KHOU News (5/29/13) reports on a 76-year-old who fell victim to what appears to be a scammer, who phoned her claiming he was a debt collector and she owed money. Even though the victim did not have any debt, she paid the man $300, telling the reporter she was threatened with jail time if she did not pay. An investigation by the reporter found the man did not work for the company he claimed to, but the victim has not been compensated her $300.
Under federal law, it is illegal for debt collection agencies to threaten consumers with jail time if they fail to pay. In fact, it is illegal for debt collectors to threaten or otherwise intimidate debtors, including threats of violence against the person or his or her family, threats of jail time and threats to the person’s property.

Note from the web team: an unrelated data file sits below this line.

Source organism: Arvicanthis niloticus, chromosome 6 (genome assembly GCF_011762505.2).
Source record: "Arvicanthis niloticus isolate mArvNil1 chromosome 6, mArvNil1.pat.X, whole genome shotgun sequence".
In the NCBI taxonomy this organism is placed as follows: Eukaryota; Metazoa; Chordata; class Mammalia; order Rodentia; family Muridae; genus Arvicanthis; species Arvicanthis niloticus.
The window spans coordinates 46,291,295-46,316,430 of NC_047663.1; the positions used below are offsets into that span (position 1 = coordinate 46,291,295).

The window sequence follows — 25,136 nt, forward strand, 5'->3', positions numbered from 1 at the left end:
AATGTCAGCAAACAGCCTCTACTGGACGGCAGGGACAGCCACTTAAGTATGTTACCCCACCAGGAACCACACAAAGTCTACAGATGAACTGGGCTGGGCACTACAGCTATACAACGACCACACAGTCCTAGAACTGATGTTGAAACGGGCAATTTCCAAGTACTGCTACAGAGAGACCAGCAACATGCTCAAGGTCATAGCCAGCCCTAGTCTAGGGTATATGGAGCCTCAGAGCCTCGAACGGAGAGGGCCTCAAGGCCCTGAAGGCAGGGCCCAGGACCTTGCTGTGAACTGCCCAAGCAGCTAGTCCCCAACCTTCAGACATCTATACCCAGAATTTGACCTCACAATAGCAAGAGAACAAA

It is also illegal for them to make harassing phone calls, call repeatedly, call outside of reasonable hours or call a person’s place of employment if the person has asked them not to. They are also not allowed to use vulgar language or claim to be attorneys or representatives from the state or a federal agency.
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Failure on the part of the debt collector to follow the law can result in stiff penalties and awards to the consumer. It will not erase any legitimate debt owed by the consumer.
In West Virginia, the attorney general reportedly reached a $700,000 settlement with five collection agencies, after alleging they were collecting on illegal Internet payday loans and further alleging that four of the agencies did not have a license in the state. According to the West Virginia Record (6/6/12), the companies will issue refunds to consumers.